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  1. Join Date
    Nov 2010
    With an improved engine having 343Nm of torque for the outgoing 4x2G fortuner, sulit na sulit ito. P1.4M pero yung proma because of the hood scope aakalain mo na yung dating TOTL na V eh. Parang yung GLS V SE na may P200K discount. Kahit old model, at least brand new!

    Ito best selling na SUV right now imho. Kaya na-overtake nang Fort MS in the past year.

  2. Join Date
    May 2014
    Pag fortuner tail lights maganda pag yung isa pangit. Hehe. Alam nyo na anong brand yung naka tear drop tail lights na pag naka side view ganyan din itsura ng tail light. Hehe
    Attached Thumbnails Attached Thumbnails 1452891706801.jpg  

  3. Join Date
    May 2014
    Aussie review. Nice one tho.
    Attached Thumbnails Attached Thumbnails 1452891871230.jpg  

  4. Join Date
    May 2005

    I presume this is the G variant? Smaller Mag wheels is a big downgrade.

    Should have been like this, same as the V variant.

    But then again how can TMPI entice people to choke out for the V variants if everything is so similar to the G.

    I think if sales turned sour, TMPI will change their attitude. The Everest, Mu-X, Montero are competent contenders so TMPI should not readily assume they will easily lord it out just like ten years ago.

    Another boo-boo for Toyota is they failed to provide grab handles for second row passengers. Everest and New Montero has it.

    Photo credits to Top Gear Phil.

  5. Join Date
    Jun 2014
    Not so impressed with the looks. Musta kaya suspension nito

  6. Join Date
    Oct 2009
    Quote Originally Posted by number001 View Post
    Another boo-boo for Toyota is they failed to provide grab handles for second row passengers. Everest and New Montero has it.

    Photo credits to Top Gear Phil.
    all new 2017 fortuner, now with grab handles para sa mga lola nyo. lol

  7. Join Date
    Dec 2006
    I'd say that the lack of a sliding second row in the Everest is a much bigger oversight than the lack of handles on the Fortuner.

    Nonetheless, the Everest really seems to be the best value in that price range with the Trend/Titanium, but I still find the rear quite iffy. Not as downright awful as the Montero's rear, but still awkward.

    Also, the 2.2 feels labored with the heavy Everest, it really felt like I was driving a truck with a turbodiesel. The 2.4 felt very relaxed with the Hilux, I hope it stays as smooth with this heavier Fortuner.

    I find that the Fortuner looks the best among the PPVs simply because it's the most subdued. This is a car that'll be sold for a decade, so it better not get old quickly.

    Sent from my iPhone using Tapatalk

  8. Join Date
    Dec 2006
    Quote Originally Posted by SkyFlakes88 View Post
    Disc brakes have more stopping power thus shorter stopping distance. Better heat dissipation. Also Better on flooded conditions than drums.
    These are true in theory, but in practice when used as rear brakes, there's virtually no difference.

    First, the bulk of the braking work is done by the front brakes. Most of the car's weight shifts forward when braking, stressing the front brakes and leaving the rear brakes with a minimal impact. I have an Altis G with rear drum brakes, and we previously had an Altis 2.0V with 4-wheel disc brakes. Absolutely no difference in braking power - the Altis G feels even more secure when braking due to the better suspension (less weight shift in the 11th gen vs 10th gen).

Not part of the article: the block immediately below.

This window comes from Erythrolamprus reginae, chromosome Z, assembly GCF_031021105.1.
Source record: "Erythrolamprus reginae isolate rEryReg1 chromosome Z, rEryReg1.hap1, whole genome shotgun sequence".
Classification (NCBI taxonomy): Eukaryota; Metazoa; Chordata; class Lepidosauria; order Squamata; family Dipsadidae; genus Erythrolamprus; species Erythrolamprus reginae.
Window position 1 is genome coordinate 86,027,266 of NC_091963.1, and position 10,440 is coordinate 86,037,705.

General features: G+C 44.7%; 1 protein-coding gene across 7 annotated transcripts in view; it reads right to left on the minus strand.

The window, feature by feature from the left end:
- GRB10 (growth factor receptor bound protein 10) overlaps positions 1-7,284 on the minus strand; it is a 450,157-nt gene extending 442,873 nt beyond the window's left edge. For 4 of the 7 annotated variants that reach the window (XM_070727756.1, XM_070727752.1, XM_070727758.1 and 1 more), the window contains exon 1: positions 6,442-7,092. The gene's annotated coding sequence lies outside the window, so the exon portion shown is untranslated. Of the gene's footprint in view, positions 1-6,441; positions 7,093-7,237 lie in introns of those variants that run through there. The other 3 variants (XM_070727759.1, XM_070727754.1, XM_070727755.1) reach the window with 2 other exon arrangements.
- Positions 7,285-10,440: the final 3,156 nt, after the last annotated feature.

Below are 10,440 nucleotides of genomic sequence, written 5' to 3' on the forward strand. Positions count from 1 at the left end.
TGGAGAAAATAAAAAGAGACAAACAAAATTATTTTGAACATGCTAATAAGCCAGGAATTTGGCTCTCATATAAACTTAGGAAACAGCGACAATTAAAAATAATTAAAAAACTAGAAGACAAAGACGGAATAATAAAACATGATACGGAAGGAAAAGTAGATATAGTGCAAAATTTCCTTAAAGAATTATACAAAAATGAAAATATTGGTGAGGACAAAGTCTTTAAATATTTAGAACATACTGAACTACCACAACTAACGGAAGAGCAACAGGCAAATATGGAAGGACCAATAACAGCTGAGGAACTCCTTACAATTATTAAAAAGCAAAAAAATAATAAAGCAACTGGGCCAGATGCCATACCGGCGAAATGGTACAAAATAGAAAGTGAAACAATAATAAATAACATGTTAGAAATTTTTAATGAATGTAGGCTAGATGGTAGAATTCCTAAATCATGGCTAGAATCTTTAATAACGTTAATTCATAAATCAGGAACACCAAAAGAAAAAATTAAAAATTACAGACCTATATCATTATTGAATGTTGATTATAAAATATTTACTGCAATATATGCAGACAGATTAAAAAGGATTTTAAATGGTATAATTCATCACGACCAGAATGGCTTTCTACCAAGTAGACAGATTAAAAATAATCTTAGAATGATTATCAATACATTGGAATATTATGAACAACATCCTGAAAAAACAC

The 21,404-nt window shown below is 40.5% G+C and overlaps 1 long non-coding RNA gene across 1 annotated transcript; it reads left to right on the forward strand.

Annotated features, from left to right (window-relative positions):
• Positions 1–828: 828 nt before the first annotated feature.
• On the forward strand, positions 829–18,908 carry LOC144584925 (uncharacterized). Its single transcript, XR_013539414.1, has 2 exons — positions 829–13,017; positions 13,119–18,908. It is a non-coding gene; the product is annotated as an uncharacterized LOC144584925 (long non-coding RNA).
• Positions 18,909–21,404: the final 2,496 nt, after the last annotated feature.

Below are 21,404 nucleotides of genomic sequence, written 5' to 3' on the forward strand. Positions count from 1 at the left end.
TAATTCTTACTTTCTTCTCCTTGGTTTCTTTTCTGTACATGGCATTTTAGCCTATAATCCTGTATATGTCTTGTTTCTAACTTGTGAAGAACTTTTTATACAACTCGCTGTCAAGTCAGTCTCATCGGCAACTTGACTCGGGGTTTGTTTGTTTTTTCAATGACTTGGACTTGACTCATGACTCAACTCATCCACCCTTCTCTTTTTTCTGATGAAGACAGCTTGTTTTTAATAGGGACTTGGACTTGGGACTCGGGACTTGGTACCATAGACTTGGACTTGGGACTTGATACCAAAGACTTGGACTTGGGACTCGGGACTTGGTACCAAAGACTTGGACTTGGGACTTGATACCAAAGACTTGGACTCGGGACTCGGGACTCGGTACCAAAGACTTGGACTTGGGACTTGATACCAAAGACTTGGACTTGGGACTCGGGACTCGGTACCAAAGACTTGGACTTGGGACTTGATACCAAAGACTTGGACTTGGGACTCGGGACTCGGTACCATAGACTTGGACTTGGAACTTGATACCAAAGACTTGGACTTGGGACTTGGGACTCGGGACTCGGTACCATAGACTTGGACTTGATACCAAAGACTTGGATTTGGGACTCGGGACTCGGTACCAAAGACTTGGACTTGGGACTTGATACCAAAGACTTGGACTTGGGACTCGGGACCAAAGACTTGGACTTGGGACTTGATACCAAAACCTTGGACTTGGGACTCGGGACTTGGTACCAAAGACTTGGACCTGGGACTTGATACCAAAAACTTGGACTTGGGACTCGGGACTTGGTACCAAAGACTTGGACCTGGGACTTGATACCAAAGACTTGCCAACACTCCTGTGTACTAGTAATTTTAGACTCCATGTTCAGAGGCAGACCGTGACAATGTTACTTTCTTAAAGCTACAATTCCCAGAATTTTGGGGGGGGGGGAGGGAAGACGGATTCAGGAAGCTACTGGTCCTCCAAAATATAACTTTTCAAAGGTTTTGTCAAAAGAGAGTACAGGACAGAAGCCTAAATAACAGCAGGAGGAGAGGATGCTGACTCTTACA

Better heat dissipation only matters when you drive the car very hard, for a very long time. Again, my firsthand experience has shown me that even when you take a spirited on mountain roads for a few hours, the brakes don't fade, even if I used a car with rear drum brakes. The only time I experienced brake fade was when I drove an AT Vios 1.5 with 4 on board across the Marilaque highway without using much engine braking. But tell me, how many PPV-owners ever subject their cars to that kind of driving? The most extreme case you'd find is going downhill from, say, Baguio. Definitely not enough to cook your brakes unless you're fully loaded and refuse to engine brake (but then, even a Montero/Everest with 4-wheel discs will also experience brake fade under those conditions).

    When passing through floods, yes, discs have an advantage because they dry up faster. But again, remember, it's the front brakes that do most of the braking, and all cars today have front discs. Also, regardless of what rear brakes your car has, it's prudent to check your brakes after crossing a flood, and pumping them until they regain normal stopping power before speeding up.

    So yes, I agree with vinj that rear discs are really mostly an aesthetic advantage than a tangible, functional one.

  9. Join Date
    Mar 2013
    Sorry jut. I have to disagree. I had the 2nd gen jazz which had all wheel disc brakes vs the 3rd gen jazz which has rear drum brakes. Brake fade is really noticeable after the 3rd or 4th hard braking action in the newest jazz. I lose confidence easily. The rear brakes still contribute to the overall braking power of the car. While the front is more important the rear still has a role to play.

    This will be more pronounced in a bigger and heavier car (which is rear wheel drive most of the time). Not everyone drives fast. But there's a significant percentage of drivers who push their cars (you and me amongst them). Rear drum brakes don't help in those circumstances.

  10. Join Date
    Jan 2012
    Rear brakes are still used as they wear out only slightly faster than the fronts. My sister has a 2007 forester with rear drums and the brakes can fade too. The feel of the brakes is quite rubbish too.

    What i dont like is how they've skimped on so many features, some of which are legally required in some countries. Even the totl is feature scrimped compared to its rivals.

2016 Toyota Fortuner